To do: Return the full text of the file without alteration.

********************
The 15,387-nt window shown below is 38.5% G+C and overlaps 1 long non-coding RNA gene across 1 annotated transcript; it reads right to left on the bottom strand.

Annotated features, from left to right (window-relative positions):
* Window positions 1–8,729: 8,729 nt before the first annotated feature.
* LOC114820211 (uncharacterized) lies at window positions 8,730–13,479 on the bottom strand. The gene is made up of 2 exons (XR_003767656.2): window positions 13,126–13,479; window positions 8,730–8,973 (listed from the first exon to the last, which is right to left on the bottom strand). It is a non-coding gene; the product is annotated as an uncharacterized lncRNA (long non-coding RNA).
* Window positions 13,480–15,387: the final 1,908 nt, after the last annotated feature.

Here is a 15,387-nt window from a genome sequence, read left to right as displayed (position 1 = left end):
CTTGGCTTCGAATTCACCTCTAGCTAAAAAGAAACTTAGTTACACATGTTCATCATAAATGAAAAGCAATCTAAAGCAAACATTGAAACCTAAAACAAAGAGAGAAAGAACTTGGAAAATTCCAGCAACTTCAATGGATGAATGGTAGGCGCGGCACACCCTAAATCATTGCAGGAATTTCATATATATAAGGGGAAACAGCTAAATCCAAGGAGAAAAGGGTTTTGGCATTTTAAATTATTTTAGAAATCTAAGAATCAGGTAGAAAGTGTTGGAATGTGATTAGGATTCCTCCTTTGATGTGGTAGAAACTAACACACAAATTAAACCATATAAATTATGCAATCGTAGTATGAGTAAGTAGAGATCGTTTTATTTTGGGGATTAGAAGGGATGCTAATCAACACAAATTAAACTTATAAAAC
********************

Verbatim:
The 15,387-nt window shown below is 38.5% G+C and overlaps 1 long non-coding RNA gene across 1 annotated transcript; it reads right to left on the bottom strand.

Annotated features, from left to right (window-relative positions):
* Window positions 1–8,729: 8,729 nt before the first annotated feature.
* LOC114820211 (uncharacterized) lies at window positions 8,730–13,479 on the bottom strand. The gene is made up of 2 exons (XR_003767656.2): window positions 13,126–13,479; window positions 8,730–8,973 (listed from the first exon to the last, which is right to left on the bottom strand). It is a non-coding gene; the product is annotated as an uncharacterized lncRNA (long non-coding RNA).
* Window positions 13,480–15,387: the final 1,908 nt, after the last annotated feature.

Here is a 15,387-nt window from a genome sequence, read left to right as displayed (position 1 = left end):
CTTGGCTTCGAATTCACCTCTAGCTAAAAAGAAACTTAGTTACACATGTTCATCATAAATGAAAAGCAATCTAAAGCAAACATTGAAACCTAAAACAAAGAGAGAAAGAACTTGGAAAATTCCAGCAACTTCAATGGATGAATGGTAGGCGCGGCACACCCTAAATCATTGCAGGAATTTCATATATATAAGGGGAAACAGCTAAATCCAAGGAGAAAAGGGTTTTGGCATTTTAAATTATTTTAGAAATCTAAGAATCAGGTAGAAAGTGTTGGAATGTGATTAGGATTCCTCCTTTGATGTGGTAGAAACTAACACACAAATTAAACCATATAAATTATGCAATCGTAGTATGAGTAAGTAGAGATCGTTTTATTTTGGGGATTAGAAGGGATGCTAATCAACACAAATTAAACTTATAAAAC